Speaking of drayhorses, as we were yesterday, I could not help but notice that the phrase “Git on drayhorse” is an anagram of “Hooting Yarders”. This has the vexing implication that my average reader or listener is a git mounted on a drayhorse. One pictures a rustic lane along which a great grey drayhorse is plodding, atop which is a git, leafing through a copy of Gravitas, Punctilio, Rectitude & Pippy Bags perhaps, or listening to my radio show on a pair of headphones jammed into their gitty ears.
Now I do not wish to think of any Hooting Yard devotee as a git. Perhaps what we have here is akin to that phenomenon where otherwise staid and reasonable persons turn into psychotic maniacs when they get behind the driving wheel of a car. Does the placid and altogether lovely Hooting Yarder become a git at the moment of plopping in to the saddle of their great grey drayhorse? I suppose it is possible.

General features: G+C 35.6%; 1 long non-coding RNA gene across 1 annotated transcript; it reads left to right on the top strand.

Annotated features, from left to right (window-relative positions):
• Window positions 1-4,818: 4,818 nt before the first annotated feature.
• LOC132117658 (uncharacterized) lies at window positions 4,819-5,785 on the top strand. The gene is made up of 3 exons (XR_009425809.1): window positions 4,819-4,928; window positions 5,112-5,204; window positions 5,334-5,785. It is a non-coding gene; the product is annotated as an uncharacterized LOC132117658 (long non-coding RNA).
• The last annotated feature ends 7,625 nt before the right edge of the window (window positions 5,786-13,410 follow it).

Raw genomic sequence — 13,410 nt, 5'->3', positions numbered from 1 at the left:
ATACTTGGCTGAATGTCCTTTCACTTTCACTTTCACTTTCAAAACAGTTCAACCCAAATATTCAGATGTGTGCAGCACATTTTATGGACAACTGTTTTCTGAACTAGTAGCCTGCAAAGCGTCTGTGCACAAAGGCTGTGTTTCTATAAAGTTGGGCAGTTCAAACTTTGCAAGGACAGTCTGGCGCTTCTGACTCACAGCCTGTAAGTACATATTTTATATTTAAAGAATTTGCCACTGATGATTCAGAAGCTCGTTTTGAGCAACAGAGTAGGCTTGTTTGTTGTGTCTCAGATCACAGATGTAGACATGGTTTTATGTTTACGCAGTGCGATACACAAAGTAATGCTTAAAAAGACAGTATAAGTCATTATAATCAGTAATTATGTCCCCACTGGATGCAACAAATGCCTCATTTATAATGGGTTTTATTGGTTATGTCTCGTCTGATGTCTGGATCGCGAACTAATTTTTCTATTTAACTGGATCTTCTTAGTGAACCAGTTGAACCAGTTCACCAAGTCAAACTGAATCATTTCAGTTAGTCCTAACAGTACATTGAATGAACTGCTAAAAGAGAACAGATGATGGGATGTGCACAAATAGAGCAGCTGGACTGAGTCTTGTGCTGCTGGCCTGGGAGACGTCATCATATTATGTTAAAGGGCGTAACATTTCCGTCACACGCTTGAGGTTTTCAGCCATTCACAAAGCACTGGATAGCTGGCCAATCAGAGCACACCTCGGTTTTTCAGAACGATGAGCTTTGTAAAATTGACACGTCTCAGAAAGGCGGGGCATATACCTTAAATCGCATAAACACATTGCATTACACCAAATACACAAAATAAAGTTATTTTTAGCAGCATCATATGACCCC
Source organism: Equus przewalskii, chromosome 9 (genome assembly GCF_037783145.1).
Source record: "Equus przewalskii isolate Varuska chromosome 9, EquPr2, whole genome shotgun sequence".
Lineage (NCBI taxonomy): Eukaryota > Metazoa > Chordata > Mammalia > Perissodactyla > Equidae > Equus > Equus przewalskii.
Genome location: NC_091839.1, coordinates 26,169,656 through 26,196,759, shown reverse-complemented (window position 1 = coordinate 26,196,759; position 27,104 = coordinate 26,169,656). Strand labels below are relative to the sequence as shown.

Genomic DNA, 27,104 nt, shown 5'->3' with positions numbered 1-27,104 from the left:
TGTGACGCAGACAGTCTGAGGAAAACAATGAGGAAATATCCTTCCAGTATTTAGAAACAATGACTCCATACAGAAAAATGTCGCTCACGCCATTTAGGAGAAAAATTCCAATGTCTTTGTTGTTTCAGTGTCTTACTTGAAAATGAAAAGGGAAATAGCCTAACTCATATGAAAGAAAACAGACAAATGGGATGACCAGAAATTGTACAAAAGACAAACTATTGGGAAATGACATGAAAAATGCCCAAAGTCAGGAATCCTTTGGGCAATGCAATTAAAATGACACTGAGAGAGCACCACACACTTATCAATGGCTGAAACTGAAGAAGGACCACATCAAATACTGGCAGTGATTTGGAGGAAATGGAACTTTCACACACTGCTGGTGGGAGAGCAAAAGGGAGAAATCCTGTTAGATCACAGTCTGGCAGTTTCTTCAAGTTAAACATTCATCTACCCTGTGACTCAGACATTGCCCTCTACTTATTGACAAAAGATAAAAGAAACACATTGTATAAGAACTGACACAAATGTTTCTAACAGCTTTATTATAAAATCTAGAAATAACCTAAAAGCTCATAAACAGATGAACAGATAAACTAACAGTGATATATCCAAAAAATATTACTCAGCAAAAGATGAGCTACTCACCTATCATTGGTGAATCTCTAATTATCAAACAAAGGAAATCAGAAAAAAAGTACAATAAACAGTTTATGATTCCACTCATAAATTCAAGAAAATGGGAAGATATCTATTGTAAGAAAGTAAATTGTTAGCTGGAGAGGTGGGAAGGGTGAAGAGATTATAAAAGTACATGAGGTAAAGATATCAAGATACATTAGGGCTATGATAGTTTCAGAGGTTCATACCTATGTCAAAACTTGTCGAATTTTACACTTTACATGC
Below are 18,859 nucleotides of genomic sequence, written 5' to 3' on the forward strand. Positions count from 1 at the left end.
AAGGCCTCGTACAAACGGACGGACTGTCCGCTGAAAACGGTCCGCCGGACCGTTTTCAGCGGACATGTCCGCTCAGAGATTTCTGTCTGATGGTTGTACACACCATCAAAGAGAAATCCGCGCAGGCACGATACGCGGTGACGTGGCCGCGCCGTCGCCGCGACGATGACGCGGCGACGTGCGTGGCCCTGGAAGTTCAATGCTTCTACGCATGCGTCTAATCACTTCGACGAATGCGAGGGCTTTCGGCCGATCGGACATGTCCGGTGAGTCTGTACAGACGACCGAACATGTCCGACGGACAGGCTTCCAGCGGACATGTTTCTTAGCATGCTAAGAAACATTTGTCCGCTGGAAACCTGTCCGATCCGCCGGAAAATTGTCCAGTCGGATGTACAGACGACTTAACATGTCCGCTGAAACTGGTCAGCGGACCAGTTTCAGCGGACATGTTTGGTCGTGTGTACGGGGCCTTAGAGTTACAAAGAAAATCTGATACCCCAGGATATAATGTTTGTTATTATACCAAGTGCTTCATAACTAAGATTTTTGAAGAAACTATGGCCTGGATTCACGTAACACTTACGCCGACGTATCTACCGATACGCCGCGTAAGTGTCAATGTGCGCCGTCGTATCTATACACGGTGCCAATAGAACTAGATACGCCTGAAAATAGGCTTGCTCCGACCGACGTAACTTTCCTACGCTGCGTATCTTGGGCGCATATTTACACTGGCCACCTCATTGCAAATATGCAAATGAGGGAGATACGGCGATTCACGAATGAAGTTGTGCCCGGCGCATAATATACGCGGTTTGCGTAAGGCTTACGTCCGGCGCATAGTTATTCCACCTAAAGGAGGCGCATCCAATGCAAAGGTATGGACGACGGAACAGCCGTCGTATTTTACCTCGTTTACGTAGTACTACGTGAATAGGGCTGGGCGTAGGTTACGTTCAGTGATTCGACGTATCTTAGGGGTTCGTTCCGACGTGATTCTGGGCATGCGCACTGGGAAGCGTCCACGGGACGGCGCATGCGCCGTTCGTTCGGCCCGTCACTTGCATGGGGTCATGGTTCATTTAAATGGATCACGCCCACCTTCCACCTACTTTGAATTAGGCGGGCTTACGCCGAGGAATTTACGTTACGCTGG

Anagrammatic determinism being what it is, all I can do is to plead with my readers and listeners to find for themselves an alternative means of pulling their carts along the country lanes. Many of you will, I know, be toiling along those very lanes today, engarbed in peasant rags, transporting your carts piled high with rustic muck from one filthy field to another, or perhaps rolling in to a market square at the centre of a squalid hamlet. And what better way to pass the time, as the wind howls through the branches of larches and pines, than to read a tale from Befuddled By Cormorants or to listen on your iHoot to a morally instructive episode of Hooting Yard On The Air? But doing so need not, must not, make you a git. So eschew your drayhorse, I beg of you, and if you cannot afford a fume-belching tractor, pull the damned cart yourself.
Only R. can save us now.